Clinical impact of an adaptive statistical iterative reconstruction algorithm for detection of hypervascular liver tumours using a low tube voltage, high tube current MDCT technique
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To investigate the impact of an adaptive statistical iterative reconstruction (ASiR) algorithm on diagnostic accuracy and confidence for the diagnosis of hypervascular liver tumours, as well as the reader’s perception of image quality, using a low tube voltage (80 kVp), high tube current computed tomography (CT) technique.
Forty patients (29 men, 11 women) with 65 hypervascular liver tumours underwent dual energy CT. The 80 kV set of the dual energy acquisition was reconstructed with standard filtered backprojection (FBP) and ASiR at different blending levels. Lesion contrast-to-noise ratio (CNR), reader’s confidence for lesion detection and characterisation, and reader’s evaluation of image quality were recorded.
ASiR yielded significantly higher CNR values compared with FBP (P < 0.0001 for all comparisons). Reader’s perception of lesion conspicuity and confidence in the diagnosis of malignancy were also higher with 60 % and 80 % ASiR, compared with FBP (P = 0.01 and < 0.001, respectively). Compared with FBP, ASiR yielded nearly significantly lower specificity for lesion detection and a substantial decrease in the reader’s perception of image quality.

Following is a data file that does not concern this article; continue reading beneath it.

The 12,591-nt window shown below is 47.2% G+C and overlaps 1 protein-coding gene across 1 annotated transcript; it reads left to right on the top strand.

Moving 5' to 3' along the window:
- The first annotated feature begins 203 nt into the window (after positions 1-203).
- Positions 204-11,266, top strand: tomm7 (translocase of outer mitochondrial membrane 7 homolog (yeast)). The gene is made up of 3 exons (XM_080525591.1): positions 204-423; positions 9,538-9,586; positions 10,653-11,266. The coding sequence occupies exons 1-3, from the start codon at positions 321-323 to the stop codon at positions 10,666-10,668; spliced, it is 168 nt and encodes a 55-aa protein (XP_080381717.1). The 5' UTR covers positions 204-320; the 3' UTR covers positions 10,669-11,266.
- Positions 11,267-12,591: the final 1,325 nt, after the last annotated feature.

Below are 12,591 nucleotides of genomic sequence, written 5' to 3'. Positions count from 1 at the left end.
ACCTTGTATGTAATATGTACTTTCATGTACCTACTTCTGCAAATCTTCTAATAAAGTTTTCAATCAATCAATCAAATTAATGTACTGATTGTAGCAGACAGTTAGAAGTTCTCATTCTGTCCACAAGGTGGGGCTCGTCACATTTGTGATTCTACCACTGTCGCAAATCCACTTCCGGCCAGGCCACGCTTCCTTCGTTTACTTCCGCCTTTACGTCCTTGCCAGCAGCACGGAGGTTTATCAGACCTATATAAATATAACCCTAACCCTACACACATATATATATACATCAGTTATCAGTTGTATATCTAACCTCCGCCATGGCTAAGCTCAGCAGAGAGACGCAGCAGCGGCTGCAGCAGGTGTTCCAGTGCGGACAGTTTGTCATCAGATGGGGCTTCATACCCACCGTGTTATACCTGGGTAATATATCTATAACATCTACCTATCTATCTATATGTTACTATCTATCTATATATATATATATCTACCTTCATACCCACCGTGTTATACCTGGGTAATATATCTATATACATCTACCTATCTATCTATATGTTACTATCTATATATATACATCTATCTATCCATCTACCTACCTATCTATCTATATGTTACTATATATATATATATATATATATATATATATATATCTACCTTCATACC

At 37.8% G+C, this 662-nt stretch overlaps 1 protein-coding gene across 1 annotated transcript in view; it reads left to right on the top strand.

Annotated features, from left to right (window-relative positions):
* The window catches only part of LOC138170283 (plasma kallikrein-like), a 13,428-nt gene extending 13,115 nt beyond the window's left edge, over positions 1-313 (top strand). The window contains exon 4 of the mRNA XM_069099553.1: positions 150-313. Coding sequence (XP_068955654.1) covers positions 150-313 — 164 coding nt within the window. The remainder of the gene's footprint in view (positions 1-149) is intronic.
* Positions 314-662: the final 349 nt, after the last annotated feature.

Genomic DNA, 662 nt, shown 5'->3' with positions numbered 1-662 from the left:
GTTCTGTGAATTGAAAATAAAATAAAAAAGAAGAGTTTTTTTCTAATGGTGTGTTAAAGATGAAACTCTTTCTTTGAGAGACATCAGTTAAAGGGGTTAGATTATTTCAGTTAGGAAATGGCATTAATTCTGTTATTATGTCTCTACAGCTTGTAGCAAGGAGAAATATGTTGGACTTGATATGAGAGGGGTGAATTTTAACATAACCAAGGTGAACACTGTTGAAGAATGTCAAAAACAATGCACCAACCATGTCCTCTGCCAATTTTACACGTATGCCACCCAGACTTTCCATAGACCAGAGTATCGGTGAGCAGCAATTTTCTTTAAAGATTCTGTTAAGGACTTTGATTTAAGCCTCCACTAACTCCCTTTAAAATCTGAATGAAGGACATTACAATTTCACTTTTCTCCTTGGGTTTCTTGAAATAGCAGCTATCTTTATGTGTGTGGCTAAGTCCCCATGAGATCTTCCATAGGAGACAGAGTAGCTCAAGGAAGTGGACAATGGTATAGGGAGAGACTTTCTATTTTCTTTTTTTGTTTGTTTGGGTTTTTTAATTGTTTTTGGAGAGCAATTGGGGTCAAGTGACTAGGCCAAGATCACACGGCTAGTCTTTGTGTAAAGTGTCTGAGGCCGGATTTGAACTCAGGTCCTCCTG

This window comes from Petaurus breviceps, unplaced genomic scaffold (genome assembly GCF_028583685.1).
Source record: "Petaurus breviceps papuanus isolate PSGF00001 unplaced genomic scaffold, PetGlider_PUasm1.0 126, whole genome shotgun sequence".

Compared with the standard FBP algorithm, ASiR significantly improves conspicuity of hypervascular liver lesions. This improvement may come at the cost of decreased specificity and reader’s perception of image quality.
• Adaptive statistical iterative reconstruction algorithms (ASiRs) offer increasing potential in multidetector CT.
• An ASiR algorithm significantly improves conspicuity of hypervascular liver lesions at MDCT.
• Improved lesion conspicuity translates into increased reader’s confidence for diagnosis of malignancy.
• False positive findings may increase with ASiR, leading to potentially lower specificity.
KeywordsDiagnostic imaging Multidetector computed tomography Magnetic resonance (MR) Abdominal neoplasms Early detection of cancer Diagnostic accuracy
Adaptive statistical iterative reconstruction algorithm
This study received equipment and financial support from GE Healthcare, Inc. (Milwaukee, USA). The authors had control of the data and the information submitted for publication. Two authors of the study were, respectively, an employee (J.G.C.) and a medical consultant (R.C.N.) to GE Healthcare. Another author (D.M.), who is not an employee of or a consultant for GE Healthcare, had control of inclusion of any data and information that might present a conflict of interest.
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